One of the few good things to come out of 2022 could be the gear shift toward devolution. Here at DevoConnect we have long been of the view that more power needs to be devolved away from Westminster and Whitehall. But will the year of the rabbit also prove to be the year of devolution?

This week, both party leaders set out their vision for the next year. In Starmer’s speech, devolution, levelling-up and the infamous slogan ‘take back control’ took centre stage but what was the Prime Minister really promising?

Given Sunak is the one who has the power, he focused rather too much on delivering short-term wins. But it is clear that both parties are now in ‘Manifesto Mode’ from here on in.

Unlike his predecessors, he has decided to under-promise in the vain hope he might deliver.

The fact is our Prime Minister will have to spend most of the next year firefighting the variety of crises the country is now facing, It’s not an easy job and it’s hard to see how his 5 pledges will unlock the economy the votes he needs.

Of course, Sir Keir has the benefit of not having to deal with the short term, or “sticking plaster” policies, allowing him the privilege of looking ahead to the long-term prize.

Coming off the back of Gordon Brown’s report ‘Renewing out Democracy and Rebuilding our Economy’ it is now clear how Labour would devolve and decentralise power. Keir shows no sign of stopping the devo-drive…

To hear more about what further devolution might entail, come along to our symposium on the 19th of January in Manchester, where we discuss: Can Devolution Deliver Good Growth?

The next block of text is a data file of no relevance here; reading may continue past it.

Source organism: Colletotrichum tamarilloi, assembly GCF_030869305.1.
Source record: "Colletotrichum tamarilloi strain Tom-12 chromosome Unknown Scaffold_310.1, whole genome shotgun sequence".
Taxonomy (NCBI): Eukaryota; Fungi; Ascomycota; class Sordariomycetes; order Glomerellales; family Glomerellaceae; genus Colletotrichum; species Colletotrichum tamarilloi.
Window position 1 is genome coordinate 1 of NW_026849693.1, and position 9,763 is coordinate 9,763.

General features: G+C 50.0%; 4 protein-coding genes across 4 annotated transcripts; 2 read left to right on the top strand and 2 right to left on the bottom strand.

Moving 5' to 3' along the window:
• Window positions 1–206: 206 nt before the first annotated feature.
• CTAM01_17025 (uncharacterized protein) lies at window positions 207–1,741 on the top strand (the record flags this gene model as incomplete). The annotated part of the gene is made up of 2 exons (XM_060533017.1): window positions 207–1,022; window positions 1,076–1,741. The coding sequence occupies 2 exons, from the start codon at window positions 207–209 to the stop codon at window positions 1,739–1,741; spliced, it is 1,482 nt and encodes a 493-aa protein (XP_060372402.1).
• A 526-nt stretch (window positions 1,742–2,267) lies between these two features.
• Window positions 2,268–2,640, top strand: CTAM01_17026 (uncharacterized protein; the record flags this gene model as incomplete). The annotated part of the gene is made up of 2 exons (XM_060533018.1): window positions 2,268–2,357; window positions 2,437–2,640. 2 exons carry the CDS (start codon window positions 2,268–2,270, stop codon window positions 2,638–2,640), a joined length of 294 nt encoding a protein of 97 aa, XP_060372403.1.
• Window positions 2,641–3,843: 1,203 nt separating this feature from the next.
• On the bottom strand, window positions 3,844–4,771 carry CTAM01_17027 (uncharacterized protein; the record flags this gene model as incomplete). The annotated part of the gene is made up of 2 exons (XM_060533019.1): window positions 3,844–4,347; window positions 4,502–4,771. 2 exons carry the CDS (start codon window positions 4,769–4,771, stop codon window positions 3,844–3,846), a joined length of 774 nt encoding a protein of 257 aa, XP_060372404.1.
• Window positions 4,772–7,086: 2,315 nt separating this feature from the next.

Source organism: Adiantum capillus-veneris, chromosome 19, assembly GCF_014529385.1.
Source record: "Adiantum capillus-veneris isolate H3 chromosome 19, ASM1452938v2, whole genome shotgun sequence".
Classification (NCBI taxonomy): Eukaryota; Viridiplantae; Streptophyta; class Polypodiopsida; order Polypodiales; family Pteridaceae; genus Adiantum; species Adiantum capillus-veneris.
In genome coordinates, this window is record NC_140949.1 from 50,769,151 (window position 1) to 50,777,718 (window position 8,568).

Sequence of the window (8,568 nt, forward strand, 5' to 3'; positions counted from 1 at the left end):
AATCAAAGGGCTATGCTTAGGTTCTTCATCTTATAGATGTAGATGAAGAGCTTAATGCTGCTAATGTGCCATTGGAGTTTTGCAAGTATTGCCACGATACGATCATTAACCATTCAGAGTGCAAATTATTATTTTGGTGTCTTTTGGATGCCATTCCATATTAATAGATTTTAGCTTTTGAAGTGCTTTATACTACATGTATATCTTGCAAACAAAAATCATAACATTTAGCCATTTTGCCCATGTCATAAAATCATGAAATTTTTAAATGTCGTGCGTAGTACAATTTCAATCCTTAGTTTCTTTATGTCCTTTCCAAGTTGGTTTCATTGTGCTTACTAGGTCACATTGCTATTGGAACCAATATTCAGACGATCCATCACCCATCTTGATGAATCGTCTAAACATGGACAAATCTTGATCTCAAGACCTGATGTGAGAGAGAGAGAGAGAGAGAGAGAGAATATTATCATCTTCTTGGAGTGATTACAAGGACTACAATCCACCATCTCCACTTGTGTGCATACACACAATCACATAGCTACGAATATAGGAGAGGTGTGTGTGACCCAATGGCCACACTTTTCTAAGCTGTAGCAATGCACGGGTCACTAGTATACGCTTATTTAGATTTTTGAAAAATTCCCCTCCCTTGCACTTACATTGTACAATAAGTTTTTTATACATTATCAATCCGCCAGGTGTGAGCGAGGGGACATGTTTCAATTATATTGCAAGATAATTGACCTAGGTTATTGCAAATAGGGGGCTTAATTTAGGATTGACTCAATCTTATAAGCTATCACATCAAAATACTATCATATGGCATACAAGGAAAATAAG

Starmer said that he would announce plans for devolution “in the coming weeks” and that they would be a driving force of the party’s manifesto, government, and renewal. It is said by those close to him that he really believes in a shake-up of Westminster. He has run institutions of the state before, and it appears that he doesn’t think this one is being run very well.

Expect to hear more policy dripped out from Labour in the coming year, as he sets out the case for change and illustrates what his government would do differently. Don’t expect too rash though, as Labour just need to keep on keeping on if they are to stay where they are in the polls. It is because of the polls, as well as the economic whirlwind which we find ourselves in right now, the chances of a General Election this year are very slim.

If you are in public affairs and wanting to influence Labour, then now is the time. This year will likely be the last year that they are not in power for the foreseeable future. So, start building connections and contacts, before Shadow Ministers become swamped with their briefs and before their manifesto is released.

Hope you have a great 2023!